Swami Kriyananda Yogananda How to Live Schools Education for Life Meditation in School
Education for Life

Remembering J. Donald Walters

The first Living Wisdom school was started by Nitai Deranja at Ananda Village in California in 1972. J. Donald Walters, also known as Swami Kriyananda, asked Nitai to start a school based on experiential learning, practical skills for living and universal spiritual principles.

The book, Education for Life, was written by Swami in 1986. This seminal book began a tremendous flow of energy that planted the seeds of the EFL philosophy in the hearts of many compassionate educators and parents. We now have five thriving Living Wisdom Schools based on the Education for Life Philosophy and many smaller schools starting up just in the last several years. EFL is a global movement bringing consciousness into education from preschool through higher education.

Swami Kriyananda passed away April 21st in Assisi, Italy.

I’m not a member of the Ananda spiritual community, but I have been deeply touched by J. Donald Walters’ work. I taught in mainstream settings for 10 years, holding as my intention (with wildly varying degrees of success) to be a channel of love for my students. I’ve studied many books and theories of education, but they all have seemed to lack some spiritual depth. They have glossed over how to develop a heart connection between teacher and student, and how to support and encourage the naturally compassionate hearts of children.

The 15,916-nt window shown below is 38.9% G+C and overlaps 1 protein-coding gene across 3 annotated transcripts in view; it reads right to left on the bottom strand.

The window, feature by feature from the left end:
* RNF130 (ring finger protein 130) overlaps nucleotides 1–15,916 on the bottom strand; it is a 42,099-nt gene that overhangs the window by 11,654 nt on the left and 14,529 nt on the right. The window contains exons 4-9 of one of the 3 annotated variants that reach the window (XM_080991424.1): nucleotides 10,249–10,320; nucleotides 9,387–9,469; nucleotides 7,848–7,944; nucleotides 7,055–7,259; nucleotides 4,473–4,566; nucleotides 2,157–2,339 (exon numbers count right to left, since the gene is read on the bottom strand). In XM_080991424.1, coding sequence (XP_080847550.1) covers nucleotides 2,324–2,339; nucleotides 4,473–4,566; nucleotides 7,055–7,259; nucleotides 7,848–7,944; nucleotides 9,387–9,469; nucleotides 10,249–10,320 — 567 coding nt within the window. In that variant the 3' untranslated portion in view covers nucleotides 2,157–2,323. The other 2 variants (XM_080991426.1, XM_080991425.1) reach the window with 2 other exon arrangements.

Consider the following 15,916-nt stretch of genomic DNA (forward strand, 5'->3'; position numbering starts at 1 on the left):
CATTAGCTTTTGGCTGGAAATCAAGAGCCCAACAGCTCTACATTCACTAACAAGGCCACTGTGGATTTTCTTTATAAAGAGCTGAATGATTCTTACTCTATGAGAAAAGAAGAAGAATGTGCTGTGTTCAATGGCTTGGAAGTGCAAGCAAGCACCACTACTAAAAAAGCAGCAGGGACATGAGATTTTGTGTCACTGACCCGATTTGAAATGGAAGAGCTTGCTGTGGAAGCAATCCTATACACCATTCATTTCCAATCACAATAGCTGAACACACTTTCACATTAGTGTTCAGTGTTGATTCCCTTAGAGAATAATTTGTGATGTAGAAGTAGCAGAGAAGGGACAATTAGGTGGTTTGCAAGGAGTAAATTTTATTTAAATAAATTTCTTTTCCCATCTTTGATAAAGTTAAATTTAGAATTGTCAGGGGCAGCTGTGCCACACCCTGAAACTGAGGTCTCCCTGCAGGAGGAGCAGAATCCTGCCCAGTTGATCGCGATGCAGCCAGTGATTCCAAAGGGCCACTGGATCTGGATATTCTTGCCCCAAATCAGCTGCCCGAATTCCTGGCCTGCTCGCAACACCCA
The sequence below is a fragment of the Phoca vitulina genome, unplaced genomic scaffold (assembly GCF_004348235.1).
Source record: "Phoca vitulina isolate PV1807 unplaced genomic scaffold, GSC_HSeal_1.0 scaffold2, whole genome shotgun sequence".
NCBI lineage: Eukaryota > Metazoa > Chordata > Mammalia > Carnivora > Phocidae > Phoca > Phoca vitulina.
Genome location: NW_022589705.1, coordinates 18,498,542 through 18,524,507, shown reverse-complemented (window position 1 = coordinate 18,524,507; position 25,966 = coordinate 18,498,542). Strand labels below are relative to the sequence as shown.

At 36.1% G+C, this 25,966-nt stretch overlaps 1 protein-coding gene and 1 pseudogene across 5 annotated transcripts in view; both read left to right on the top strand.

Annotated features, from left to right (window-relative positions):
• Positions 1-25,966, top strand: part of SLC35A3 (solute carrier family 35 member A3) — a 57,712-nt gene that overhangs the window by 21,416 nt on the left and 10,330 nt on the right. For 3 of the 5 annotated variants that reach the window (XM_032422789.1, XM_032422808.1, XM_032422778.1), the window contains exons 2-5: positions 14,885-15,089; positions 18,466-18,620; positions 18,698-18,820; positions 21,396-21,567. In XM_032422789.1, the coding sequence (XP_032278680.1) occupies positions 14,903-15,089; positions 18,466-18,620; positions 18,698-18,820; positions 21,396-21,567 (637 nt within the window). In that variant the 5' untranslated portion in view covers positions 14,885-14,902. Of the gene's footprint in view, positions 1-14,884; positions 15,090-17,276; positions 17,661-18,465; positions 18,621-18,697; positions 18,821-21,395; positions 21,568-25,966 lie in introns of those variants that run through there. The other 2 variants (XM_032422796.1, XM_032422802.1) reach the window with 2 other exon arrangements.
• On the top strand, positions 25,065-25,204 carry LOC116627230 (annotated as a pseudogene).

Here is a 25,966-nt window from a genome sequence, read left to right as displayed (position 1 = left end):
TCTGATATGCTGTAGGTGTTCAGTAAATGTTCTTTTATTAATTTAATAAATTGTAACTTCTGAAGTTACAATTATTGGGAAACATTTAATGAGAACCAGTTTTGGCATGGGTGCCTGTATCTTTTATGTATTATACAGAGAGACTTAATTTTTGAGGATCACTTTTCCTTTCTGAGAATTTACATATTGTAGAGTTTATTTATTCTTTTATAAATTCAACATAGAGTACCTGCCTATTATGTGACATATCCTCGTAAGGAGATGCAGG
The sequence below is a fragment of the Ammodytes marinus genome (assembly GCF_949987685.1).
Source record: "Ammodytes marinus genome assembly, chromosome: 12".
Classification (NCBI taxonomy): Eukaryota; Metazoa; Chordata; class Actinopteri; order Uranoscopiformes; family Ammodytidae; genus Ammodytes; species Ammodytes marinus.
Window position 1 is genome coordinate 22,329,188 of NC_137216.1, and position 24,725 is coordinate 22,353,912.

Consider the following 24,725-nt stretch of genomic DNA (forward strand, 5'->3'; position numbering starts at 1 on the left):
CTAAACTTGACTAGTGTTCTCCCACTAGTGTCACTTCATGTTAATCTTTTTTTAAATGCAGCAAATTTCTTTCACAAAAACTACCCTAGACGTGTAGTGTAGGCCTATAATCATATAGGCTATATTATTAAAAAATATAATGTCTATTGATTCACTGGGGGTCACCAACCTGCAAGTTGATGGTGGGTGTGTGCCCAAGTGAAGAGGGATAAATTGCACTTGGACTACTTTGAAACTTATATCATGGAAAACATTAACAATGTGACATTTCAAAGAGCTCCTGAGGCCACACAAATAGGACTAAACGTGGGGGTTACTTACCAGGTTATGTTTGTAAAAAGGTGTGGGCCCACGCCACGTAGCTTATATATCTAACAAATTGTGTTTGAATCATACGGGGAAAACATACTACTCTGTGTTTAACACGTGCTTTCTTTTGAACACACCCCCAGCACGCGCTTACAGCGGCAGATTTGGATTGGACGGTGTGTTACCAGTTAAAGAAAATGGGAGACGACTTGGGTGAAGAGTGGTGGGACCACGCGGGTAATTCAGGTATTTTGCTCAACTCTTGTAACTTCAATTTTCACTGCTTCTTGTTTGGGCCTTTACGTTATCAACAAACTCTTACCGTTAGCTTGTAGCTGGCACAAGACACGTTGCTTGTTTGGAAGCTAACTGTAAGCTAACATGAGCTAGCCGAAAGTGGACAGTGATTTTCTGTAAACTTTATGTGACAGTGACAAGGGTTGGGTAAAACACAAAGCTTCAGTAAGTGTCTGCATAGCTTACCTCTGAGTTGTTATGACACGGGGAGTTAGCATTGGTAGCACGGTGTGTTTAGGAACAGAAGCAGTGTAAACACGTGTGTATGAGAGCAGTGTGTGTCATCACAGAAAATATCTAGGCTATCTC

When I went to “interview” for a teaching position at Living Wisdom School, I figured I should study up on the philosophy. As I crammed for the interview, reading through Education for Life, I was blown away by the deep truths unfolding as I read. It was the first education book I had ever read that I completely agreed with and was totally inspired by. As I’ve gotten deeper into this work, I have felt incredibly blessed to work in this community. I am surrounded by people who are working to bring love and heart-connection to education. This open-heartedness has been an inspiration for my teaching practice AND for my own personal spiritual practice.

I am enormously grateful to J. Donald Walters for putting these ideas into the world and for dedicating his life to service. May we bravely continue the work he has inspired.

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